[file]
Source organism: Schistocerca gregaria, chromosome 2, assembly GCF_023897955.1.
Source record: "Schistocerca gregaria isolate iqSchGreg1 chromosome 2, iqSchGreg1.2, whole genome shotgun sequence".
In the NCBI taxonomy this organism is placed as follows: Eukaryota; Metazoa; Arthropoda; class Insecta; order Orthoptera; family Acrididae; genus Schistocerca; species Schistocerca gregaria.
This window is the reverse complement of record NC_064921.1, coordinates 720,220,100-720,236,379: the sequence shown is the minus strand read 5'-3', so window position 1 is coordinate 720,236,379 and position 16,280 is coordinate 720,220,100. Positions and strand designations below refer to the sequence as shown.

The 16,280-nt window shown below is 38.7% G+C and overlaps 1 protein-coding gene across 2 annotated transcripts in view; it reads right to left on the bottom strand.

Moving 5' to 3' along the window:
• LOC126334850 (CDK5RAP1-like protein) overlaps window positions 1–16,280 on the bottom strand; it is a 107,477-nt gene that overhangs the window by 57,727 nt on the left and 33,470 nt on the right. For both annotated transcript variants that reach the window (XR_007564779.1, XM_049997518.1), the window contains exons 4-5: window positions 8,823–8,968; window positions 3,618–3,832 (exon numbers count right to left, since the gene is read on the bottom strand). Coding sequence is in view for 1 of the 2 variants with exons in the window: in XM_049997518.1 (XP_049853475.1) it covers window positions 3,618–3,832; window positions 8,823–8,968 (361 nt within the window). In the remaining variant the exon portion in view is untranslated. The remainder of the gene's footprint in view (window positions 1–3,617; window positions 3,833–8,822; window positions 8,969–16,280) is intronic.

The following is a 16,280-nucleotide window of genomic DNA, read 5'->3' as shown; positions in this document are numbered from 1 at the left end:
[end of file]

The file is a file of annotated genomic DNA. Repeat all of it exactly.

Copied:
Source organism: Schistocerca gregaria, chromosome 2, assembly GCF_023897955.1.
Source record: "Schistocerca gregaria isolate iqSchGreg1 chromosome 2, iqSchGreg1.2, whole genome shotgun sequence".
In the NCBI taxonomy this organism is placed as follows: Eukaryota; Metazoa; Arthropoda; class Insecta; order Orthoptera; family Acrididae; genus Schistocerca; species Schistocerca gregaria.
This window is the reverse complement of record NC_064921.1, coordinates 720,220,100-720,236,379: the sequence shown is the minus strand read 5'-3', so window position 1 is coordinate 720,236,379 and position 16,280 is coordinate 720,220,100. Positions and strand designations below refer to the sequence as shown.

The 16,280-nt window shown below is 38.7% G+C and overlaps 1 protein-coding gene across 2 annotated transcripts in view; it reads right to left on the bottom strand.

Moving 5' to 3' along the window:
• LOC126334850 (CDK5RAP1-like protein) overlaps window positions 1–16,280 on the bottom strand; it is a 107,477-nt gene that overhangs the window by 57,727 nt on the left and 33,470 nt on the right. For both annotated transcript variants that reach the window (XR_007564779.1, XM_049997518.1), the window contains exons 4-5: window positions 8,823–8,968; window positions 3,618–3,832 (exon numbers count right to left, since the gene is read on the bottom strand). Coding sequence is in view for 1 of the 2 variants with exons in the window: in XM_049997518.1 (XP_049853475.1) it covers window positions 3,618–3,832; window positions 8,823–8,968 (361 nt within the window). In the remaining variant the exon portion in view is untranslated. The remainder of the gene's footprint in view (window positions 1–3,617; window positions 3,833–8,822; window positions 8,969–16,280) is intronic.

The following is a 16,280-nucleotide window of genomic DNA, read 5'->3' as shown; positions in this document are numbered from 1 at the left end: